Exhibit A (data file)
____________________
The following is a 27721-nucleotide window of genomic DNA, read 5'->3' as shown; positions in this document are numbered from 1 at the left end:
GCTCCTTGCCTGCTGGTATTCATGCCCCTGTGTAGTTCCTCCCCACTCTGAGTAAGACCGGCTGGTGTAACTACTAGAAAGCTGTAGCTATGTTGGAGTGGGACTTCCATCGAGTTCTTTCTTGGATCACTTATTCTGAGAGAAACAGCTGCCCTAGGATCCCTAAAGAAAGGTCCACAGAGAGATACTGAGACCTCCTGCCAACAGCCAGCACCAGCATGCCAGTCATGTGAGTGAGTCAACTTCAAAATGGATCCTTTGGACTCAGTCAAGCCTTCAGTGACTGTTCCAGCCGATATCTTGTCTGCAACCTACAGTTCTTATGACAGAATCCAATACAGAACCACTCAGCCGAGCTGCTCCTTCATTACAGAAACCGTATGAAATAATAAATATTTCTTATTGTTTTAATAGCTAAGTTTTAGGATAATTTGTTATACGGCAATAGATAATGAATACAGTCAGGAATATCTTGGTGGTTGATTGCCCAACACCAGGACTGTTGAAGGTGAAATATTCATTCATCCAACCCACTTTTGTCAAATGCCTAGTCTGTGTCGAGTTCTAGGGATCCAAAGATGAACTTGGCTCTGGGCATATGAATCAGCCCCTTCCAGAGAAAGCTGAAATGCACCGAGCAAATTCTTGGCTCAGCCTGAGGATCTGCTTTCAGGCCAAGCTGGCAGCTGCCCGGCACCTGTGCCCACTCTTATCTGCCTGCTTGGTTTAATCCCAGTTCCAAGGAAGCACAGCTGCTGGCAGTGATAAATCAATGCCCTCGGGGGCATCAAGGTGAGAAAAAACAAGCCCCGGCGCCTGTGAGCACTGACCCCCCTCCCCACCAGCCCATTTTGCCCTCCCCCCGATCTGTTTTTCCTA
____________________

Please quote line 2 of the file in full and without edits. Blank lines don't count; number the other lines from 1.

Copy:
GCTCCTTGCCTGCTGGTATTCATGCCCCTGTGTAGTTCCTCCCCACTCTGAGTAAGACCGGCTGGTGTAACTACTAGAAAGCTGTAGCTATGTTGGAGTGGGACTTCCATCGAGTTCTTTCTTGGATCACTTATTCTGAGAGAAACAGCTGCCCTAGGATCCCTAAAGAAAGGTCCACAGAGAGATACTGAGACCTCCTGCCAACAGCCAGCACCAGCATGCCAGTCATGTGAGTGAGTCAACTTCAAAATGGATCCTTTGGACTCAGTCAAGCCTTCAGTGACTGTTCCAGCCGATATCTTGTCTGCAACCTACAGTTCTTATGACAGAATCCAATACAGAACCACTCAGCCGAGCTGCTCCTTCATTACAGAAACCGTATGAAATAATAAATATTTCTTATTGTTTTAATAGCTAAGTTTTAGGATAATTTGTTATACGGCAATAGATAATGAATACAGTCAGGAATATCTTGGTGGTTGATTGCCCAACACCAGGACTGTTGAAGGTGAAATATTCATTCATCCAACCCACTTTTGTCAAATGCCTAGTCTGTGTCGAGTTCTAGGGATCCAAAGATGAACTTGGCTCTGGGCATATGAATCAGCCCCTTCCAGAGAAAGCTGAAATGCACCGAGCAAATTCTTGGCTCAGCCTGAGGATCTGCTTTCAGGCCAAGCTGGCAGCTGCCCGGCACCTGTGCCCACTCTTATCTGCCTGCTTGGTTTAATCCCAGTTCCAAGGAAGCACAGCTGCTGGCAGTGATAAATCAATGCCCTCGGGGGCATCAAGGTGAGAAAAAACAAGCCCCGGCGCCTGTGAGCACTGACCCCCCTCCCCACCAGCCCATTTTGCCCTCCCCCCGATCTGTTTTTCCTA